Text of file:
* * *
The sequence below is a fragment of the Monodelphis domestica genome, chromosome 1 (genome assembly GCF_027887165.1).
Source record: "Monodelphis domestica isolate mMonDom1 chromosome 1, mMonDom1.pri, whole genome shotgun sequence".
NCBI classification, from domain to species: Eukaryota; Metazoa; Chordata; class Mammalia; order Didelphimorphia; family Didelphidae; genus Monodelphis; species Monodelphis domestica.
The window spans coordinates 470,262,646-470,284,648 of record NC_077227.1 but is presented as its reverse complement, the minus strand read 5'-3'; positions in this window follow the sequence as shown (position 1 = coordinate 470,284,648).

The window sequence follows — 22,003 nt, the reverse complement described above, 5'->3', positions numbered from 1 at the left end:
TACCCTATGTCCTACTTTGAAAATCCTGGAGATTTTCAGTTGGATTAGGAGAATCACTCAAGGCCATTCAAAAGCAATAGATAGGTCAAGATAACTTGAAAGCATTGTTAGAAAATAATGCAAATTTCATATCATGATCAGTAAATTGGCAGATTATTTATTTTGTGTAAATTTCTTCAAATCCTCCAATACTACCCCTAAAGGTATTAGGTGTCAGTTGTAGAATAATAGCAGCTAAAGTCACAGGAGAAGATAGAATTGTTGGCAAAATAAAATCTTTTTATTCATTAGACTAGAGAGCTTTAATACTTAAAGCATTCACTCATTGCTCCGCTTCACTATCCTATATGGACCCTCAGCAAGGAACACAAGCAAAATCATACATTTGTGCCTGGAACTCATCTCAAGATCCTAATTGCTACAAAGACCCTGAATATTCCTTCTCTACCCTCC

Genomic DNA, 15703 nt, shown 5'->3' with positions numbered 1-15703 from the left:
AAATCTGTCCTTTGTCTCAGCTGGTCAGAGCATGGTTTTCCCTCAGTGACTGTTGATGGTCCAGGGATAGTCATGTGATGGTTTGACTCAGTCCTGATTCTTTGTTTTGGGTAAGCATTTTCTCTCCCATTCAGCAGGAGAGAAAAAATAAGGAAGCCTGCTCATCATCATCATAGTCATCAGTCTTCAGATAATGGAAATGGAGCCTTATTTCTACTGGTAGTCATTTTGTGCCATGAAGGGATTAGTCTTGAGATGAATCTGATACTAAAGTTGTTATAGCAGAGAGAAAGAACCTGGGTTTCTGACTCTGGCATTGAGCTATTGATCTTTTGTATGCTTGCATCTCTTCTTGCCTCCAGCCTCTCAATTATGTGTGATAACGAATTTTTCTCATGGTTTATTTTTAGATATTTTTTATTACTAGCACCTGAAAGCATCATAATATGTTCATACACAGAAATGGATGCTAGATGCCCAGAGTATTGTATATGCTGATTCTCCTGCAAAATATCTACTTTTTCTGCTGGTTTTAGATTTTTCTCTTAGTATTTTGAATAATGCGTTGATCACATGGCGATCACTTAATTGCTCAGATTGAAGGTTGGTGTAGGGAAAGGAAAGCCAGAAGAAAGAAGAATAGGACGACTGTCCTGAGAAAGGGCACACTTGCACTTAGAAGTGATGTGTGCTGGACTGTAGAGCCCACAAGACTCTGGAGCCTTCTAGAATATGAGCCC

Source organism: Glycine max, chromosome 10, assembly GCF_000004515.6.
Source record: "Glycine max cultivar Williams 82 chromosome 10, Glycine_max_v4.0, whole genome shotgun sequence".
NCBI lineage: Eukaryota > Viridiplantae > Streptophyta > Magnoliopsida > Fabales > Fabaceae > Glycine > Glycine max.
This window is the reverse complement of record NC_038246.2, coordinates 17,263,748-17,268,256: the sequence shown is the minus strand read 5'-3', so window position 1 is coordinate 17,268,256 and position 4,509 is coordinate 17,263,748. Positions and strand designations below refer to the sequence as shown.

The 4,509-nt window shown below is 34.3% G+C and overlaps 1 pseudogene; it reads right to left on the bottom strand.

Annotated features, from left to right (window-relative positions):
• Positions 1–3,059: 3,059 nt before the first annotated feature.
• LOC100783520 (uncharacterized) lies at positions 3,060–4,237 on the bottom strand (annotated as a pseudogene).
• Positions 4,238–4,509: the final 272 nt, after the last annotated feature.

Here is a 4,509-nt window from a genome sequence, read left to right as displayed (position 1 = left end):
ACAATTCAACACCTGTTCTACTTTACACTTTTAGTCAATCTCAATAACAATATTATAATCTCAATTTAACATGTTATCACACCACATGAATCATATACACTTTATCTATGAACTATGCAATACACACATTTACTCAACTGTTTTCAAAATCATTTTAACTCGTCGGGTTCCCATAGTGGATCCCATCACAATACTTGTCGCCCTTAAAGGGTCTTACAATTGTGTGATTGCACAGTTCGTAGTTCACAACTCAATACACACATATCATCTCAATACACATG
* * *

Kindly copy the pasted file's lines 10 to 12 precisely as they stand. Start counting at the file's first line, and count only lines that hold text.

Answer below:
Source record: "Glycine max cultivar Williams 82 chromosome 10, Glycine_max_v4.0, whole genome shotgun sequence".
NCBI lineage: Eukaryota > Viridiplantae > Streptophyta > Magnoliopsida > Fabales > Fabaceae > Glycine > Glycine max.
This window is the reverse complement of record NC_038246.2, coordinates 17,263,748-17,268,256: the sequence shown is the minus strand read 5'-3', so window position 1 is coordinate 17,268,256 and position 4,509 is coordinate 17,263,748. Positions and strand designations below refer to the sequence as shown.